In my last article, “Practical Data Security for Medical Professionals”, I discussed some of the most common ways that medical practices can deter others from gaining access to their networks and the highly valued PHI that they contain. In short, improving the strength of passwords and eliminating password sharing (still among the largest problems we see in the market), encrypting data, usernames and passwords, and requiring user authentication and third party vendor audits are just some of the steps that you can take to bolster your office’s data security and send the bad guys looking elsewhere.
Here I would like to bring to your attention some recently released statistics on data security breaches in healthcare that are intended to reinforce the importance of staff training and vigilance on the part of providers and practice administrators.
Healthcare Data Breaches, by the Numbers:
IBM Security and Ponemon Institute research indicates that the average cost of a data breach is $3.62 million globally. However, for the seventh year in a row, healthcare has topped the list as the most expensive industry for data breaches. “Healthcare data breaches cost organizations $380 per record, more than 2.5 times the global average across industries ($141 per record.)”
The 2017 Annual Data Breach Year-End Review published by the Identity Theft Resource Center® and CyberScout® reported that there were 1,579 data breaches in the U.S. in 2017, a 44.7% increase over 2016 and a new record high. Of those, 374 (23.7%) were in the medical/healthcare sector.
According to the 2017 Data Breach Investigations Report, a respected analysis of data security incidents (denial of service and website defacement) and global data breaches (incidents that involve the release of personally sensitive, protected and/or confidential data) compiled by Verizon and over sixty of its national and international partners:
- There were over 450 data security incidents and nearly 300 data breaches (confirmed data disclosure) in the healthcare industry last year, representing 15% of total data breaches. Of those, 80% were the result of “privilege misuse” (unapproved or malicious use of company resources), miscellaneous error (unintentional actions that compromised and exposed sensitive data) and physical theft or loss of assets with sensitive data on them.
- 62% of breaches were the result of some form of hacking, and 80% of hacking-related breaches were accomplished with the help of stolen passwords or weak/easily guessable passwords.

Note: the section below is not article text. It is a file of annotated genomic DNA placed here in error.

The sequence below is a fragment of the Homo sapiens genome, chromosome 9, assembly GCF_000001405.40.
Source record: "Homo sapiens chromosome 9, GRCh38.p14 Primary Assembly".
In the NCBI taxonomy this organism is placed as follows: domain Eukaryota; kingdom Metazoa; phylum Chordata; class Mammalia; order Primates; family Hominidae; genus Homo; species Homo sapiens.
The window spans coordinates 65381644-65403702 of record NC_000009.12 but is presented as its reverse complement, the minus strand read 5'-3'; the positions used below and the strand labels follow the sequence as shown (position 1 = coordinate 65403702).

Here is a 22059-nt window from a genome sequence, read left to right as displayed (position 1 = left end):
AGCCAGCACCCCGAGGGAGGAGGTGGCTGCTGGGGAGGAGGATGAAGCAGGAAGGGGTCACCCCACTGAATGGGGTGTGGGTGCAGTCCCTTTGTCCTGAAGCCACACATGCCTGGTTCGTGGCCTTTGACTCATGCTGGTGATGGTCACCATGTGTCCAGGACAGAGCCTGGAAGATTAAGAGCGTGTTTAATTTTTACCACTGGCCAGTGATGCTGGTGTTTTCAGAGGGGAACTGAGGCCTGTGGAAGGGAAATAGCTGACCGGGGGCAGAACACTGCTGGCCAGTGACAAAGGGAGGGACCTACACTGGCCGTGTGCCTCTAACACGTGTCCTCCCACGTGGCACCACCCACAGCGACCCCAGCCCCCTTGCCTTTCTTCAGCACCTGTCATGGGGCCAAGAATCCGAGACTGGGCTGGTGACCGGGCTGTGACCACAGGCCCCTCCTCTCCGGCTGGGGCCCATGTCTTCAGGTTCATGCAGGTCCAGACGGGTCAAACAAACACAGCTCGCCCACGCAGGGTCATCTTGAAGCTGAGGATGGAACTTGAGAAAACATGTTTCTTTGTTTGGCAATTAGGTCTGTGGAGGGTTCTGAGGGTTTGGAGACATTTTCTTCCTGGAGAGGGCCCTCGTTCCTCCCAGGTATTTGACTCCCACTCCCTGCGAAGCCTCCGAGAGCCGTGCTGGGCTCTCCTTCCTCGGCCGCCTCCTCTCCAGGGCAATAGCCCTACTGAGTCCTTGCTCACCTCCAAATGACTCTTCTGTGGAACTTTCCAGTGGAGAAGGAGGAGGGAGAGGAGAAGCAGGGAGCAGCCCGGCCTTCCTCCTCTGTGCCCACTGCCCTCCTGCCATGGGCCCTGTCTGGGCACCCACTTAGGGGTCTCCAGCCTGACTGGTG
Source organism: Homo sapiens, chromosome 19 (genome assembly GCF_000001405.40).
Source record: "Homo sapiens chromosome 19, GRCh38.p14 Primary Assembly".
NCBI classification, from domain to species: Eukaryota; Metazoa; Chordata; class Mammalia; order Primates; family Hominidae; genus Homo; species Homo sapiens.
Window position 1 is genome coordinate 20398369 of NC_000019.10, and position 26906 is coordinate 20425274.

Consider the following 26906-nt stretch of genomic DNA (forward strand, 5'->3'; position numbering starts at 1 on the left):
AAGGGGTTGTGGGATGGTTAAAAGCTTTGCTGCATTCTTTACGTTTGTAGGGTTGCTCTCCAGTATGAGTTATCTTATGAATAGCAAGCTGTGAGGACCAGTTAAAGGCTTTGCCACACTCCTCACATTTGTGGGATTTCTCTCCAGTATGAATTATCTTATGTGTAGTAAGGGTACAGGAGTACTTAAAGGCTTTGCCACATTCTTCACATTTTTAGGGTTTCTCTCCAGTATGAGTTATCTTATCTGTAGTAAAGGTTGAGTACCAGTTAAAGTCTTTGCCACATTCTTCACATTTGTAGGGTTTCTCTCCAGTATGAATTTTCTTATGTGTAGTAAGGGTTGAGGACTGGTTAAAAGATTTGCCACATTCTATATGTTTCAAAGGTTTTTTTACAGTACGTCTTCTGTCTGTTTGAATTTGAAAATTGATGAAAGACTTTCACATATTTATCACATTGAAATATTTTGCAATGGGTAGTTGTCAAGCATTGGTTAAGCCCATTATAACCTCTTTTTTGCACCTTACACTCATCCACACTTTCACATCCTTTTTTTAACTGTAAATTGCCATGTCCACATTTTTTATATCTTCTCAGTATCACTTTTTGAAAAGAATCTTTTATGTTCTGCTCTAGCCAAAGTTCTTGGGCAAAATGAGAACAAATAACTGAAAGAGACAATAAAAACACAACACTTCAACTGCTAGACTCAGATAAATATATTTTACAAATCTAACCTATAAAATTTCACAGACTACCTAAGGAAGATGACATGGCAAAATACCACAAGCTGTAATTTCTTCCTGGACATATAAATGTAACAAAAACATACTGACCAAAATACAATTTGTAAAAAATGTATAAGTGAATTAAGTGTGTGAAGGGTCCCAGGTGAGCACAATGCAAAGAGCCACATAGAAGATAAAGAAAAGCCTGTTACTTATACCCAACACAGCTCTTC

- 51% of breaches used some form of malware, and 66% of that malware was installed using malicious email attachments.
The Importance of Information Security Professionals to your Practice
Perhaps most significantly, according to the Verizon report 19% of healthcare breaches in 2017 occurred with small healthcare practices, which often do not have the resources available or, more importantly, do not make the resources available to prepare for and defend against the most common types of hacking activities.
On this note, I would like to share an anecdotal observation about the gravity of the threat to medical practices today.
In our business we are often in contact with practices and their staff members that are seeking assistance with their clinical photography software, which in turn frequently means that we are asked for help with their computers. And while we do not formally track the data, I would estimate that less than 30-40% of these practices have engaged a qualified information technology and security professional to help them with their network configuration and security. Often this critically important task is handled by members of the staff or their relatives who are “very technical” and “good with computers”. If this sounds familiar to you, this is the time to begin thinking about getting some help reviewing your systems and training your staff in the importance of good security practices and security awareness.
Unfortunately, this is not a drill folks. This is the real thing. And I hope that you are taking it very seriously.
About The Author : Freddy is the CEO of Epitomyze Inc., a team of healthcare and medical imaging experts devoted to revolutionizing the role of clinical photography in medicine. Our premier service is Epitomyze Cloud™, a state-of-the-art cloud-based, digital-asset storage and management solution for image data. The service can be accessed through secure credentials from any device, and can be paired with our sophisticated Epitomyze Capture™ app. Email us at firstname.lastname@example.org or call us at (800) 774-7630
Freddy is passionate about the subject of digital imaging in medicine and the role that clinical photography can play in improving the quality of care for patients. Follow him on Twitter: @epitomyze.